ONE goal, 34 appearances, 15 Premier League points. There wasn’t a lot to smile about for Jon Stead during the 2005-06 campaign.
As the most costly signing in Mick McCarthy’s petty cash spending spree, Stead endured a red and white torture which was to similarly befall Jozy Altidore a decade or so later.
His remarks earlier this week were laced with a hefty dose of understatement when he said: “I have many memories from my time at Sunderland – unfortunately not all of them were great.”
But Stead’s troubles in front of goal – when there was little to work with as a supporting cast – didn’t dampen his sense of humour.
When the ex-Huddersfield frontman’s goal drought finally ended at Goodison Park, 10 months after arriving in a £1.8million move from Blackburn, ever-enterprising Sunderland fanzine A Love Supreme had a new t-shirt range ready for the presses.
The “I Saw Jon Stead Score a Goal” shirt may have been laced with irony, but the striker appreciated the humour.
ALS even put one in the post to the Academy of Light, where Stead had the good will to sport it in training.
It just didn’t work out for Stead on Wearside and it wouldn’t be the first time he experienced that feeling in a nomadic existence which took him to eight clubs in the subsequent eight years.
But on the evidence of Bradford’s huge upset at Chelsea, maybe Stead has finally found the club suited for him to convert potential into substantial gains.
The 31-year-old began the Bradford comeback at Stamford Bridge with his ninth of the season, made a couple more and will be desperate to be similarly influential in this weekend’s fifth round tie.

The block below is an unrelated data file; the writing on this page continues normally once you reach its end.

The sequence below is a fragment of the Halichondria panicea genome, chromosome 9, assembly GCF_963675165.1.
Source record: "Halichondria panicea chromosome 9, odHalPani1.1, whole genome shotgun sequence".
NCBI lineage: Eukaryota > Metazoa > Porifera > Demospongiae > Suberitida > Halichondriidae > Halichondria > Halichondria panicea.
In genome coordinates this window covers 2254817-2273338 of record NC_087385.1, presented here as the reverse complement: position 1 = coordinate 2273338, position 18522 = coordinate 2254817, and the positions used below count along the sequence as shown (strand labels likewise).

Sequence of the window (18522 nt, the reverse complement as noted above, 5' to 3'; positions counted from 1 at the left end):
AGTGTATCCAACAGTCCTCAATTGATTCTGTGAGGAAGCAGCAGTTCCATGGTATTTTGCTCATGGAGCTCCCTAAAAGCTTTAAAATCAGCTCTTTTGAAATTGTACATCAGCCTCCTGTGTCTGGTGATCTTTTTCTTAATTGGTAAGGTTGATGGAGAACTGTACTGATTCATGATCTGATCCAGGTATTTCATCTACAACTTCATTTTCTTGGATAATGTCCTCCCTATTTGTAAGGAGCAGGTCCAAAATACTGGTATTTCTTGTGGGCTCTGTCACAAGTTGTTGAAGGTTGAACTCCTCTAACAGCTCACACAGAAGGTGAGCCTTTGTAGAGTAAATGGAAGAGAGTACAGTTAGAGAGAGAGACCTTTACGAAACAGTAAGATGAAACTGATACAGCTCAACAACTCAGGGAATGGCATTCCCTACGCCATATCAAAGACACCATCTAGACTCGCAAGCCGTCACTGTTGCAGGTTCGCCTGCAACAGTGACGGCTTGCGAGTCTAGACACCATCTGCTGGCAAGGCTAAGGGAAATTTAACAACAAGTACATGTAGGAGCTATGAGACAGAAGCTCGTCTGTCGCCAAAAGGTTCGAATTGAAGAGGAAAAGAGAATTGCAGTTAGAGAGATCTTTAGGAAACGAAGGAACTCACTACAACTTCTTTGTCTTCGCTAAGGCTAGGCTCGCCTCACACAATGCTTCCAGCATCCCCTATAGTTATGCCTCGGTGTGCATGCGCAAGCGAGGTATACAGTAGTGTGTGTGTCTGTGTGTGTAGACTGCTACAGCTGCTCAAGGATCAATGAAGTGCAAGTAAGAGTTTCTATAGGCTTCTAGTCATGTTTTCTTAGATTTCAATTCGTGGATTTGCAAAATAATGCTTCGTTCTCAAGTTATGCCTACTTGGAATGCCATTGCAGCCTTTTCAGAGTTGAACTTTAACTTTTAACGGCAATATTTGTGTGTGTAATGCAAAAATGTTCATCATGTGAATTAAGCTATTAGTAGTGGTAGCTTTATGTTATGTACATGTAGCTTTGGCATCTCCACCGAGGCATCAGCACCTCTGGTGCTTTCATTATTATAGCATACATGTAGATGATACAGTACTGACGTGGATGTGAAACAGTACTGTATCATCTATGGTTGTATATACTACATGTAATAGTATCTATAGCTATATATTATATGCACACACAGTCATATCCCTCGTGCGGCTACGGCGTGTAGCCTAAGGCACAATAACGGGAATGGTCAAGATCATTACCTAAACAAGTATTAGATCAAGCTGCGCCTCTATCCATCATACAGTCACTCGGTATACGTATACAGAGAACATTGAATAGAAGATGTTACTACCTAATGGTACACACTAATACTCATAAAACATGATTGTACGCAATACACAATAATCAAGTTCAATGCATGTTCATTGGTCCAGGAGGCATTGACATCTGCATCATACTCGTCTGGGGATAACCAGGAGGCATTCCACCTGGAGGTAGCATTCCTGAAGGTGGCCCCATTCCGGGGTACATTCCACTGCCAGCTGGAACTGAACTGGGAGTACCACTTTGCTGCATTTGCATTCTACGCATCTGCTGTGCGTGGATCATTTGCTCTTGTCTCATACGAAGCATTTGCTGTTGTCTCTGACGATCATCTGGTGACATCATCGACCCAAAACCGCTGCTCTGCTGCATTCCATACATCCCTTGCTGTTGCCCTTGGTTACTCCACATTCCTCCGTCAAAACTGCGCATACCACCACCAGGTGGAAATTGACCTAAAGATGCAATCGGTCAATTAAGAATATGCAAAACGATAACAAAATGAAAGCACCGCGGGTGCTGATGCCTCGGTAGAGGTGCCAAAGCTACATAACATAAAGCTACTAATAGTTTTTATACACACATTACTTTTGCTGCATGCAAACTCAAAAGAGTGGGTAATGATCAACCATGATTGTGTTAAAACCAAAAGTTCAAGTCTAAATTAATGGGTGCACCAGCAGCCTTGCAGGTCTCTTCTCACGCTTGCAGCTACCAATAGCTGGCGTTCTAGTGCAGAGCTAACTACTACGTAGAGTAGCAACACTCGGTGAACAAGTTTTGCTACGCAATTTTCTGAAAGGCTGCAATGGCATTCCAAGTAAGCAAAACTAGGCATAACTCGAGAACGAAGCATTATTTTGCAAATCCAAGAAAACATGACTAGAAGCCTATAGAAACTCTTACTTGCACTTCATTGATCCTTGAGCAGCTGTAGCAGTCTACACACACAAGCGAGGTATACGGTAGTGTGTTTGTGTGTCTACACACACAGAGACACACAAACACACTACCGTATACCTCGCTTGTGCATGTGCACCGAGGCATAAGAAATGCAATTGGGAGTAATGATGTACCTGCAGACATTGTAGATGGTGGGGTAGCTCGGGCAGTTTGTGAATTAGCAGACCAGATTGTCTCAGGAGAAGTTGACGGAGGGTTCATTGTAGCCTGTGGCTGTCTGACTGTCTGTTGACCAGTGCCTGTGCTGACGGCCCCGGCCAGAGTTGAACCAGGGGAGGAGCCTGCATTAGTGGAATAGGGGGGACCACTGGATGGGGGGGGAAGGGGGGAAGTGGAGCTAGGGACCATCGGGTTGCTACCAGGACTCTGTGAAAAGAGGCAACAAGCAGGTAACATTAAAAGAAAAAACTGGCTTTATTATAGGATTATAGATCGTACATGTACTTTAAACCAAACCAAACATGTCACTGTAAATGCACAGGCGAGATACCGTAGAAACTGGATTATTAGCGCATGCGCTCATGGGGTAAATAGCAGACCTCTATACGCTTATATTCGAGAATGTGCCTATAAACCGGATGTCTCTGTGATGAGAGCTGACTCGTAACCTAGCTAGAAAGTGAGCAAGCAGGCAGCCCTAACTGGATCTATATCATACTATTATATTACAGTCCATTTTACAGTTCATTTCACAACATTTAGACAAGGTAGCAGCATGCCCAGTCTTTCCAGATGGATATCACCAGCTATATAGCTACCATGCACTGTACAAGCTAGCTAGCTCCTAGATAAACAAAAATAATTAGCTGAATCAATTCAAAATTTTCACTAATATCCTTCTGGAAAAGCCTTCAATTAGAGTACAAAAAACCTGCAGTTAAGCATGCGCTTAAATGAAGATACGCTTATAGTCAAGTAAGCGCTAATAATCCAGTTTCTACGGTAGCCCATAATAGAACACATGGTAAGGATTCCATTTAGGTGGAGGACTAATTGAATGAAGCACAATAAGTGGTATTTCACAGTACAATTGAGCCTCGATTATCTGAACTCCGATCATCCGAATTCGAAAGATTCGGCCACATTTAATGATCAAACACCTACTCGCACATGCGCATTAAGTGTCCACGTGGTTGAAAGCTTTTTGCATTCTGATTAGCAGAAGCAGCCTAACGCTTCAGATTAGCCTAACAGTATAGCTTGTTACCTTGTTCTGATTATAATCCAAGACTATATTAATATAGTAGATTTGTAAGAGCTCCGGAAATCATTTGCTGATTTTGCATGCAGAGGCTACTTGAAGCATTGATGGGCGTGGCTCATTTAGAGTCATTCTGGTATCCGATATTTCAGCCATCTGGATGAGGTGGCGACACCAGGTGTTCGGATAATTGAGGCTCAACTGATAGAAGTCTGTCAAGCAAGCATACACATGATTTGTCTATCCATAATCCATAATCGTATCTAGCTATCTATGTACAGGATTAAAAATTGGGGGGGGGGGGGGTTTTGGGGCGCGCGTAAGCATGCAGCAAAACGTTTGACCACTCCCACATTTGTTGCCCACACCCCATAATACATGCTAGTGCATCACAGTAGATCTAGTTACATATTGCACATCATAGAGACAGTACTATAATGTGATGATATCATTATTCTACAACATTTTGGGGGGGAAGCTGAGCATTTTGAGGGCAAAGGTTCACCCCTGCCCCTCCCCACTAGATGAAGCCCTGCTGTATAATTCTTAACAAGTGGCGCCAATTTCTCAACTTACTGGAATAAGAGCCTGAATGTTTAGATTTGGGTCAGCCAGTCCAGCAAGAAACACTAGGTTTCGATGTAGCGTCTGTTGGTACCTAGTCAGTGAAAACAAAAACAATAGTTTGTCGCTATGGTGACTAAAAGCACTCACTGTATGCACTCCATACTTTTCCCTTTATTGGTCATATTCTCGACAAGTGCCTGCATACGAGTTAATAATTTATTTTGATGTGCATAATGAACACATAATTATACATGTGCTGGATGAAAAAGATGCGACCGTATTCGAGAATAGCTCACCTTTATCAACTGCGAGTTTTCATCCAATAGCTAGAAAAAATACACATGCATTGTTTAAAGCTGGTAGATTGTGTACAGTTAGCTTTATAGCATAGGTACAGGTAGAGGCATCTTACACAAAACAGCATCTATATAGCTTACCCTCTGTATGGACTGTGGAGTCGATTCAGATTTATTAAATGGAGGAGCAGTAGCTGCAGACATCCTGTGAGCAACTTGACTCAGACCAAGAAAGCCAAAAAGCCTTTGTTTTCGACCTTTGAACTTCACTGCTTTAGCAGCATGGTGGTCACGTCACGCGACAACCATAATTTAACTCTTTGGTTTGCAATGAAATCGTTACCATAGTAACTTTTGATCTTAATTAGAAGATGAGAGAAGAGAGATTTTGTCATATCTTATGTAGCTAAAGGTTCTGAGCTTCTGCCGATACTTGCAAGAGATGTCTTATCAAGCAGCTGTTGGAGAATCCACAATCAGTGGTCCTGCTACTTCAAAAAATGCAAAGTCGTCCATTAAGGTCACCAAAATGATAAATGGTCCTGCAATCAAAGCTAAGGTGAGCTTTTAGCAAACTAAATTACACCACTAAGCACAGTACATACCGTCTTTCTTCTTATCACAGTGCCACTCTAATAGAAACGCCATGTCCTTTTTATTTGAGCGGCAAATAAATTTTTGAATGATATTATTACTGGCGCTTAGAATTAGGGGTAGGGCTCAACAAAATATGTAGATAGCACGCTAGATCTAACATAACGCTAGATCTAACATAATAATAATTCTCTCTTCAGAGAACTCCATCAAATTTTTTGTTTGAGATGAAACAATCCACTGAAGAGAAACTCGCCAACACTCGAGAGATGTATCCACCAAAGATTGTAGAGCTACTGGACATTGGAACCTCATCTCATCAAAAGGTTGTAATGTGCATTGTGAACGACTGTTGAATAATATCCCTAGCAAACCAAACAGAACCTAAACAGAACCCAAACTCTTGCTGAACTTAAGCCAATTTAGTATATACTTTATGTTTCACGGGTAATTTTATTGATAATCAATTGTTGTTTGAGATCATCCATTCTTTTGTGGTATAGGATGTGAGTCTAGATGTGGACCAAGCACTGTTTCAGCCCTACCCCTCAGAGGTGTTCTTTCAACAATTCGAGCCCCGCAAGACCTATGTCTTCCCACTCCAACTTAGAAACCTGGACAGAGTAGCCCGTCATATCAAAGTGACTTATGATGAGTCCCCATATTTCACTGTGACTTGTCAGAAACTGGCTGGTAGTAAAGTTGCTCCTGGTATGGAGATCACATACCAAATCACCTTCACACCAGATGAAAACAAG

It’s a similar scenario for Bantams team-mate Billy Knott, one of a multitude of Sunderland academy products only used fleetingly by the first team that have gone on to have productive careers elsewhere.
Knott was always a talent coming through Sunderland ranks, even if his size probably counted against him in making the grade in the Premier League.
But at League One or potentially Championship level, Knott is more than capable and he is one Sunderland will have to keep an eye on, particularly his long-range shooting ability.
Knott, like the rest of his Bradford team-mates, will sense the possibility of an upset on Sunday – even more so after the manner of Sunderland’s midweek defeat to QPR.
Buoyed by a sold-out crowd, Sunderland have to resist the home charge and ensure they can still make the most of their quality on a pitch which really is a level playing field.
The Valley Parade quagmire – although admittedly not too dissimilar to the awful current state of the Stadium of Light pitch – will force Sunderland into a more direct approach, ironically given Poyet’s reiterated comments about patient, passing football.
There is certainly a case for Danny Graham to be recalled as a good old-fashioned centre-forward, while if fit, Jack Rodwell’s extra physicality will be beneficial in the middle of the park.
Wes Brown may come back in too, as a wise head who has experienced plenty of would-be upstarts looking to knock Manchester United off their perch.
The 35-year-old, nor John O’Shea, will be thrown by the noise at Valley Parade.
If Anthony Reveillere is injured – as seems likely after coming off the other night – then Santiago Vergini may have to move to right-back anyway, should Billy Jones fail to recover from his latest hamstring problems.
But Sunderland have to remember that despite this weekend’s encounter having all the ingredients for a cup classic – and it could well turn out to be one – the Black Cats are the Premier League outfit.
They have the extra class. They have to make it count.
For all Bradford are the fairytale story of this year’s FA Cup – even if the TV executives don’t think so – this is still a golden chance for Sunderland to progress into the quarter-finals for the second year running.
Win on Sunday in front of more than 4,000 travelling supporters, and the painful memories of Tuesday night will begin to fade.
Verdict: Away win